State College, Pa., home of the Penn State campus, is a typical college town, full of the kind of people you'd find in Small Town, USA. Though apparently nice, pleasant folks, nobody seems to want them around.
There's an ugly dark cloud hanging over them. That chilling child sex-abuse scandal, which cost football coach Joe Paterno his job, has stained State College--permanently. Others have been fired and as the investigation continues and the probe deepens, more people will undoubtedly get the boot. In fact, a thorough house cleaning is inevitable. Clearly, just about everyone in that town is tainted.
What's worse, so many of these State College folks openly support Paterno, who's largely seen by the rest of the world as a cowardly enabler who could have put a stop to the abuse years ago but selfishly didn't want to rock the Penn State boat. So, the thinking goes, if these people back Paterno, something must be wrong with them. Though outsiders don't want them around, they might not have a choice.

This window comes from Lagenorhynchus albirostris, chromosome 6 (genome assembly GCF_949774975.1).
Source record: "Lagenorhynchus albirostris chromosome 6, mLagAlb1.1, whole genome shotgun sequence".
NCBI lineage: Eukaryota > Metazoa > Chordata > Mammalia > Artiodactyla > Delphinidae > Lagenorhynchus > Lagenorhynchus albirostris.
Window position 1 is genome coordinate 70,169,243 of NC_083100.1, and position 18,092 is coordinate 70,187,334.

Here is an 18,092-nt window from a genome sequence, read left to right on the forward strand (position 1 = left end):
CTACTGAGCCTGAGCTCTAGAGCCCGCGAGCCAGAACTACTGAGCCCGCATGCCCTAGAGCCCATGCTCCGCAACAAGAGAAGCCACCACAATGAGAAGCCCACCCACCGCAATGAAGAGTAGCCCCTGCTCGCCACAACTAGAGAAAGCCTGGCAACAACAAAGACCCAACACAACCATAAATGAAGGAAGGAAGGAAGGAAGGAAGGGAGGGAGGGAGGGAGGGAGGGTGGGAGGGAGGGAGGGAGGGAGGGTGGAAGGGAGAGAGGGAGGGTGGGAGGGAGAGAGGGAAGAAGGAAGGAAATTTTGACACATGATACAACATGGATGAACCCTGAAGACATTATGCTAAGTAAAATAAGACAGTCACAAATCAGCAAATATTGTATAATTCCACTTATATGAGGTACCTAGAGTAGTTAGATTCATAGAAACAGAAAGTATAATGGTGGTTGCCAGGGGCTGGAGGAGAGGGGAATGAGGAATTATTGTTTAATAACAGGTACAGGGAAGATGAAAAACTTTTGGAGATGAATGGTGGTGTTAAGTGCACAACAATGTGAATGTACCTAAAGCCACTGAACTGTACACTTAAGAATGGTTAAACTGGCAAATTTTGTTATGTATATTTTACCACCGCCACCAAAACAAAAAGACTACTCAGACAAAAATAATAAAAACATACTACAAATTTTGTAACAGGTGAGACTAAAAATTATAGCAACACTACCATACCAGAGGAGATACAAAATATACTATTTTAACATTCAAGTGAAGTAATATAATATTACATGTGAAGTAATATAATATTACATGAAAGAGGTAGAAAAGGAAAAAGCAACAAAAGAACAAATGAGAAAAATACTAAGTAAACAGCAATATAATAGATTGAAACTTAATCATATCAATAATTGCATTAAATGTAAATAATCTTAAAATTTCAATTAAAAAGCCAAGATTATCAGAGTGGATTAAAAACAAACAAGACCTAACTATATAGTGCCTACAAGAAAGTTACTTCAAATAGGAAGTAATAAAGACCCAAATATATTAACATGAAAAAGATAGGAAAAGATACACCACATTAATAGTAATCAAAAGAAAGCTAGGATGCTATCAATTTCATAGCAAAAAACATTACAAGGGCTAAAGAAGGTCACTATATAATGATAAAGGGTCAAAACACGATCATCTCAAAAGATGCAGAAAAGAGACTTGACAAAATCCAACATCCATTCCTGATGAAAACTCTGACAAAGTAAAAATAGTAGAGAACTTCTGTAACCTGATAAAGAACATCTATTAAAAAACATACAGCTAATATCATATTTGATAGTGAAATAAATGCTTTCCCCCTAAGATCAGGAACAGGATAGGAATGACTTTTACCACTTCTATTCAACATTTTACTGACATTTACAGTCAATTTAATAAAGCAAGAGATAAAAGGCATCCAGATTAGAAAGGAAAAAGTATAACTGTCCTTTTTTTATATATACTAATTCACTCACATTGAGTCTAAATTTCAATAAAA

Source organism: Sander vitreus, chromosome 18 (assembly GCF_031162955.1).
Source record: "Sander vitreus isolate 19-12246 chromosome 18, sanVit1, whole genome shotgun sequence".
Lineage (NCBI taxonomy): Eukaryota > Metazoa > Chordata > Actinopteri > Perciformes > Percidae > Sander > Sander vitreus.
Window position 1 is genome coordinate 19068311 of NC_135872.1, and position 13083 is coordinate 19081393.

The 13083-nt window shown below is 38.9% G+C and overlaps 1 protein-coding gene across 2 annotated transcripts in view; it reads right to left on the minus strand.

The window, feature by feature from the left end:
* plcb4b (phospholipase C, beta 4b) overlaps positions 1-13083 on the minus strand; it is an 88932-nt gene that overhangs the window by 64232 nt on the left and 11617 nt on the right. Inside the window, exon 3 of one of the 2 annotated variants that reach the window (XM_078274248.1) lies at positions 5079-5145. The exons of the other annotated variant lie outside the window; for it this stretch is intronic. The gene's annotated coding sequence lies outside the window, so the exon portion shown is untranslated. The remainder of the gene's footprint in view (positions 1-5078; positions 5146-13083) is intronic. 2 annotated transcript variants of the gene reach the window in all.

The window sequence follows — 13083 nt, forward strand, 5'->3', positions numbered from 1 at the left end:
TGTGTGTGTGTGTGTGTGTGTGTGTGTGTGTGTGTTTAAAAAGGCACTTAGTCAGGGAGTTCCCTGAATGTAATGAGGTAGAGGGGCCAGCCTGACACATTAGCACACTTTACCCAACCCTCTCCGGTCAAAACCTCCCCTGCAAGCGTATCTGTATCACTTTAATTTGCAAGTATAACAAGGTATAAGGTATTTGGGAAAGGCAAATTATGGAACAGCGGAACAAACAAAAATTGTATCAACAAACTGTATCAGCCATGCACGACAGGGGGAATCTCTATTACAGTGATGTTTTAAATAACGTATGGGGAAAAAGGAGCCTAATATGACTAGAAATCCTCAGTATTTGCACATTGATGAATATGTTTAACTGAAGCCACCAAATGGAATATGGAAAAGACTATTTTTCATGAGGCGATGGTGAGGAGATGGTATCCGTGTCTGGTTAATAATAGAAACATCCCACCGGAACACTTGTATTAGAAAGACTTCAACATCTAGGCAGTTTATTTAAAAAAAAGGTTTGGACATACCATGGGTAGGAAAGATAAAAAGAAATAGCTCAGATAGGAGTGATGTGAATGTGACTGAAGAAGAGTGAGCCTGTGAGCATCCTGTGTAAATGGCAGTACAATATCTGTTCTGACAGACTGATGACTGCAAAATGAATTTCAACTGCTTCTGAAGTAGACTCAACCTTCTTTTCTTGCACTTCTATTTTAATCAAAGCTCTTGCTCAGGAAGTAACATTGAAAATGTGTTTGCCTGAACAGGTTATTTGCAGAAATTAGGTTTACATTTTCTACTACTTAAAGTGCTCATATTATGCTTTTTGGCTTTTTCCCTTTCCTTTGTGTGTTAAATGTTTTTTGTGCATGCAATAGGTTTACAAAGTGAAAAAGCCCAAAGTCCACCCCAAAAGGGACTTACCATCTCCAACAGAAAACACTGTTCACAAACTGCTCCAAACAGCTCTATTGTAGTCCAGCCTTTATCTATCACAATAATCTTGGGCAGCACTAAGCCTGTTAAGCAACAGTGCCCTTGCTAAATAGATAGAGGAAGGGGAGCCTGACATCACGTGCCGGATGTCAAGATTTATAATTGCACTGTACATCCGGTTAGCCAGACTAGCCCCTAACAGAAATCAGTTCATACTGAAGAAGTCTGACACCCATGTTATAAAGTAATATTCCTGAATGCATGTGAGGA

Penn State has a solid, Top-20 team that just might wind up in a top-tier bowl, maybe even the Rose Bowl. Wherever the team winds up, a sizable State College crowd is sure to follow. Officials of several bowls have said they won't mind having Penn State but no one really believes them.
The fear, of course, is that a Penn State presence may keep some fans away, that it may also negatively effect TV ratings and sponsorship. Pre-bowl game hype is supposed to be positive. But with Penn State on the bill, how is that possible?
Many are miffed that Penn State is still playing. A huge faction called for the team to cancel its entire schedule, starting with the Nebraska game two weeks ago. Ignoring these pleas, Penn State instead forged ahead, losing to Nebraska but beating Ohio State last Saturday and is now just two wins away from representing the Big Ten in the Rose Bowl. A Rose Bowl official insisted they'd welcome Penn State to Pasadena.
Sure they would.